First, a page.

A Public Private Partnership (PPP) is a risk-sharing contractual arrangement by which the public and private sectors aggregate their competencies and resources in order to offer better infrastructure and public services.

PPP’s recognise that there are some activities that the public sector does best and other activities where the private sector has more to offer. Only by allowing each sector to focus upon what it does best can the Government provide the quality services that the public want and expect. We have advised governments and private clients on preparing and implementing PPP projects. We have advised financial institutions on the development of PPP funds, funds that are established specifically for the purpose of investing in PPP.

We contribute during two phases in such a partnership: the preparatory phase and the implementation phase.

In the preparatory phase, the partnership idea is discussed and developed. We can help you define your project criteria and selection, identify potential partners and build consortia, benchmarking your initiatives with competitors worldwide, especially in the key area of Corporate Social Responsibility.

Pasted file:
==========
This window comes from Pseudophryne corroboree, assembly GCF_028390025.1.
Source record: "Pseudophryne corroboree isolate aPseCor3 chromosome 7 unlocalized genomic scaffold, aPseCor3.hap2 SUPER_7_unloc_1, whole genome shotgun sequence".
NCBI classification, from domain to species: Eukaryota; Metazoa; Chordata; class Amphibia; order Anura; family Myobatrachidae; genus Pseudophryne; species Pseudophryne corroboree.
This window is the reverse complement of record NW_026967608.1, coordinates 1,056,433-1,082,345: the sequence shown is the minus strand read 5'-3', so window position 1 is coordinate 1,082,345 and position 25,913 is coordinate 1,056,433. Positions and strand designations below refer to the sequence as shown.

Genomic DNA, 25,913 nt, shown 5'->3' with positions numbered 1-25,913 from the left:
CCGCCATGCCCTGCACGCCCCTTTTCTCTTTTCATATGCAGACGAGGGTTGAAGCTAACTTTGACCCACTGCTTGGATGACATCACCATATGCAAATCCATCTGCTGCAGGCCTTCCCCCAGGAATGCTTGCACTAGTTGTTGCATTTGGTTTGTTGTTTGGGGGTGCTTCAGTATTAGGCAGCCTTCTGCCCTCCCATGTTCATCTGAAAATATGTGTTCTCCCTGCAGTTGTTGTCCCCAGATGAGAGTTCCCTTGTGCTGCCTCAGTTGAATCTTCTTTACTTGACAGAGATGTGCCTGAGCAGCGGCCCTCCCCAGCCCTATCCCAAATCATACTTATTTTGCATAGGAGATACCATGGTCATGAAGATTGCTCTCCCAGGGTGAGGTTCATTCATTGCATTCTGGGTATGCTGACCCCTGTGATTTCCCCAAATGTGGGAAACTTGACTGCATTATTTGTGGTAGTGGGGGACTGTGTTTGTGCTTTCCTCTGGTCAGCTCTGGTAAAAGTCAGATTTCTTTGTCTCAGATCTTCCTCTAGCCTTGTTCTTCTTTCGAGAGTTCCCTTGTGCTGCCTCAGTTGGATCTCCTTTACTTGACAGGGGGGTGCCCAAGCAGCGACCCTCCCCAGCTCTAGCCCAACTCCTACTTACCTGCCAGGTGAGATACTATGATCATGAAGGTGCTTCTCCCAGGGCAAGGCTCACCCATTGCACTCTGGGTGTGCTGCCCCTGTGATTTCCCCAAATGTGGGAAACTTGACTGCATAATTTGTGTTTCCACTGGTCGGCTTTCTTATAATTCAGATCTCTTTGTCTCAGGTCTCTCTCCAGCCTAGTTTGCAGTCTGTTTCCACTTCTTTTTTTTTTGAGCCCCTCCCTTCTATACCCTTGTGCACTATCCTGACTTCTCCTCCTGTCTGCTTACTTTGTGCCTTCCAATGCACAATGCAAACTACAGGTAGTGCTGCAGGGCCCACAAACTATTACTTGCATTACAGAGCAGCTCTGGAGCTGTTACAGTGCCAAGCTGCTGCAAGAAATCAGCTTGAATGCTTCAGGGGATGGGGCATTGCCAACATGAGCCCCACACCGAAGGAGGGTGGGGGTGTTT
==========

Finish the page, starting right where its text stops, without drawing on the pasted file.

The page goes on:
In the implementation phase, we manage projects, engage with partners (including public institutions), and provide communication and public relations support. We ensure the sustainability of your project by introducing a dedicated funding strategy for financing innovation, training, education, dissemination and the development of CSR tools.

Mulago Government Refferal Hospital
Types of Projects

Physical Infrastructure

PPP's may be used for a wide variety of projects, provided that they are justified by a demand or existing need for which a business case can be made, and the proposed partnership does not compromise government’s financial targets. The project may involve the delivery of physical infrastructure or ancillary services.

Ancillary Services

Transport - roads; light rail; ports; airports; water & sewerage treatment plants; schools; hospitals; defence; residential housing; government offices; conference centres; sports stadia and leisure facilities; prisons, etc.

Capabilities

  • Promoting a wider understanding of the principles of the PPP within the public sector;
  • Setting a framework for identifying projects that are suitable/not suitable for PPP (including selection of pilot projects);
  • Acting as a one-stop advice centre for potential private sector bidders/investors;
  • Developing templates (such as standard contractual terms) for addressing problems that arise on PPP projects;
  • Identifying ways in which the public sector can use PPP to provide more and better services; etc.
  • Managing projects and engaging with partners